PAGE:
The entities potentially affected by the proposed rule would be the eventual clients of irradiation facilities established in the southern United States. They can be largely classified within the following two industries: Post Harvest Crop Activities (except cotton ginning) (NAICS 115114), and Fresh Fruit and Vegetable Merchant Wholesalers (NAICS 424480).

Under these circumstances, the Administrator of the Animal and Plant Health Inspection Service has determined that this action would not have a significant economic impact on a substantial number of small entities.

Executive Order 12988

This proposed rule has been reviewed under Executive Order 12988, Civil Justice Reform. If this proposed rule is adopted: (1) No retroactive effect will be given to this rule; and (2) administrative proceedings will not be required before parties may file suit in court challenging this rule.

National Environmental Policy Act

To provide the public with documentation of APHIS' review and analysis of any potential environmental impacts associated with providing generic criteria for new irradiation treatment facilities in the Southern States of the United States, we have prepared an environmental assessment. The environmental assessment was prepared in accordance with: (1) The National Environmental Policy Act of 1969 (NEPA), as amended (42 U.S.C. 4321 et seq.), (2) regulations of the Council on Environmental Quality for implementing the procedural provisions of NEPA (40 CFR parts 1500-1508), (3) USDA regulations implementing NEPA (7 CFR part 1b), and (4) APHIS' NEPA Implementing Procedures (7 CFR part 372).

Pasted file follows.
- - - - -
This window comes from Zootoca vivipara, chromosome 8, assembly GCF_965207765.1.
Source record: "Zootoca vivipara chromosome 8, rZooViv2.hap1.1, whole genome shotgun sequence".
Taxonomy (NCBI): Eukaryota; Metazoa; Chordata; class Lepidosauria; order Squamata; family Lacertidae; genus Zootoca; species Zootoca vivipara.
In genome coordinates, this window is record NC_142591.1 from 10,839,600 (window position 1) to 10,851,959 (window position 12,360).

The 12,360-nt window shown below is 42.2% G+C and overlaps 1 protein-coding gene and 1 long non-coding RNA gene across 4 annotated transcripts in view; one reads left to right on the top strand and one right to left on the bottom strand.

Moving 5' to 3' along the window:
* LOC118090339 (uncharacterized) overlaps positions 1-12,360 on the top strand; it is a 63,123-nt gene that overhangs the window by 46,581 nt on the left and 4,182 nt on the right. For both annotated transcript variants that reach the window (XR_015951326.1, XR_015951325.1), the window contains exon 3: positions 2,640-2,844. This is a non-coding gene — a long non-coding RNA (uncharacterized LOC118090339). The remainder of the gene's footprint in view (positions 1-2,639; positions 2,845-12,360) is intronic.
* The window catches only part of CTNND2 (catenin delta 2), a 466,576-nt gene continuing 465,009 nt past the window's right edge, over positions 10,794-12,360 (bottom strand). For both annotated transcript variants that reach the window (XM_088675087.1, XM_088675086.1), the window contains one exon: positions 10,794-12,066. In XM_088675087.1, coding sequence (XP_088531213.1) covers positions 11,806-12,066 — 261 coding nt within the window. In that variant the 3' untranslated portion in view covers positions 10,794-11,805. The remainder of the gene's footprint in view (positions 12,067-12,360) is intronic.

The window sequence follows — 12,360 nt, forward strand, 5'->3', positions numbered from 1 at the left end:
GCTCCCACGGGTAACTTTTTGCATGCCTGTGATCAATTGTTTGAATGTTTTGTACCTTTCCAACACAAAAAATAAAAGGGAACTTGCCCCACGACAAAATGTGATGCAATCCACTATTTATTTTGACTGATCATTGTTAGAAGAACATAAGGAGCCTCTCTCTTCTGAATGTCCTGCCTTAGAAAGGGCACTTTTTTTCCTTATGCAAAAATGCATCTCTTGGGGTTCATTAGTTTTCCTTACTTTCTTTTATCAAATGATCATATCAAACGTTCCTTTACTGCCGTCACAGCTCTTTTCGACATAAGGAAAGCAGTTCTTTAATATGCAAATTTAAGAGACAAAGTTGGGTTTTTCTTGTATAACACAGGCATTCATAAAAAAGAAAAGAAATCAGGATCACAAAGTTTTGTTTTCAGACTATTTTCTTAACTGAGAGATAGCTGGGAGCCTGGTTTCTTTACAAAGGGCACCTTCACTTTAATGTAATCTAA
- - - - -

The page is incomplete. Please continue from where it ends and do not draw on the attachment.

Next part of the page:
The environmental assessment may be viewed on the Regulations.gov Web site or in our reading room. (A link to Regulations.gov and information on the location and hours of the reading room are provided under the headingADDRESSESat the beginning of this proposed rule.) In addition, copies may be obtained by calling or writing to the individual listed underFOR FURTHER INFORMATION CONTACT.

Paperwork Reduction Act